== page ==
Ensaymada, a Filipino sweet bread, is one of the many pastries derived from Spanish origins. Ensaymada in fact are very much the same as their European counterpart, ensaimada, which are a pastry specialty of the Balearic Islands, most notably Mallorca (Majorca). Although it is a Spanish specialty, the origin of the ensaimada can theoretically be traced to the arabic occupation of the Ibizan Peninsula from 740 to 1235 AD and the explorations of the Arab world by the Spanish and Portuguese.
The original sweet bread is one large snail-like coil dusted in sugar, but today individual sized cakes are more popular throughout the country.
- 3½ to 4 teaspoonfuls of yeast
- ⅓ cup of lukewarm water
- 1½ teaspoonfuls of white sugar
- ½ cup diluted evaporated milk or undiluted whole milk
- ½ cup white sugar
- ¼ cup melted butter
- 3 egg yolks
- 2½ to 3 cups unsifted all-purpose flour (after measuring sift flour)
- Grated mild white or yellow cheese, white sugar, softened butter for top or filling.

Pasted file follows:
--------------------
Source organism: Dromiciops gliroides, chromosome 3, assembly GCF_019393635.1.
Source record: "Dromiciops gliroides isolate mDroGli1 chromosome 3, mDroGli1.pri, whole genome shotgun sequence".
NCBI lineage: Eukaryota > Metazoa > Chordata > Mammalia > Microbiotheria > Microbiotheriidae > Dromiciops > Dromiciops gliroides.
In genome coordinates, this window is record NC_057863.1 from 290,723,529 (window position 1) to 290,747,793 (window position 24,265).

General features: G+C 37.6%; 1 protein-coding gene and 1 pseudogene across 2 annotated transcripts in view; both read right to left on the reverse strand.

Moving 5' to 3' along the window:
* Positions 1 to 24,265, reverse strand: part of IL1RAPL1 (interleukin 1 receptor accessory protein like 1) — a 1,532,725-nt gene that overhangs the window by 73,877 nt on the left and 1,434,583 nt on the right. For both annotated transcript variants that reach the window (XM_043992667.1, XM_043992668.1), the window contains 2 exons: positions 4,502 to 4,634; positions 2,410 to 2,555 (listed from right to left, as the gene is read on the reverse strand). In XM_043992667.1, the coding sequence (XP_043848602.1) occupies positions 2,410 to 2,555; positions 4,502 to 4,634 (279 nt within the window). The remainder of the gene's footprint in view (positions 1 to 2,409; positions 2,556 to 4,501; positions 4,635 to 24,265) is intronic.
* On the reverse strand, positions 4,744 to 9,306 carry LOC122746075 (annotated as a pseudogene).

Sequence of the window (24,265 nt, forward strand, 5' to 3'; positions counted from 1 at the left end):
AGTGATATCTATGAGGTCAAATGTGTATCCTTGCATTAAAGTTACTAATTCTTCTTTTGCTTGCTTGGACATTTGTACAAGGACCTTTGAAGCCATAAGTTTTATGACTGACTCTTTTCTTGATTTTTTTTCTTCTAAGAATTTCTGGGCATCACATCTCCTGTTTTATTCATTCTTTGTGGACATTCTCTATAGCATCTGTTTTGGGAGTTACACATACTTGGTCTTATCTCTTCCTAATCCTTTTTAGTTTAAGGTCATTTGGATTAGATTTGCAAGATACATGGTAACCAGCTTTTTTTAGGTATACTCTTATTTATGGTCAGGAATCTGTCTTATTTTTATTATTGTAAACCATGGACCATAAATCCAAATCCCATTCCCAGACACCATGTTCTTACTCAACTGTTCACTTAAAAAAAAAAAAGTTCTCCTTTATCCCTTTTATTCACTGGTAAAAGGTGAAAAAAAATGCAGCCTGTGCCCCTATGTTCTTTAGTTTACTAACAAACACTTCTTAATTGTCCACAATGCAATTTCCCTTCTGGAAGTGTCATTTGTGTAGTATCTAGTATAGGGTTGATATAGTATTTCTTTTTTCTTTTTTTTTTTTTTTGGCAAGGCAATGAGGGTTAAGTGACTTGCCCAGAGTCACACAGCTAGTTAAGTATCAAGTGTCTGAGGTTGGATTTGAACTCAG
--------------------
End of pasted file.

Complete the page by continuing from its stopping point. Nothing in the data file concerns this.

- Dissolve the yeast in the lukewarm water and 1½ teaspoonful of white sugar.
- Mix, then set aside until bubbly.
- Mix everything together until well incorporated and smooth.
- Transfer dough into a greased bowl, let rise for one hour, then form into a log, flatten out and fill with cheese and butter (optional), or just coil into a snail shape in a greased pan.
- If you are making individual cakes, divide the dough in equal pieces, roll into logs and coil or knot and place in greased muffin tins.
- Let rise for another hour, then brush with butter and bake in a preheated 300˚f oven for 25 minutes or until lightly brown.
- Cool completely, slather with butter, dust with sugar and top with grated cheese, if desired.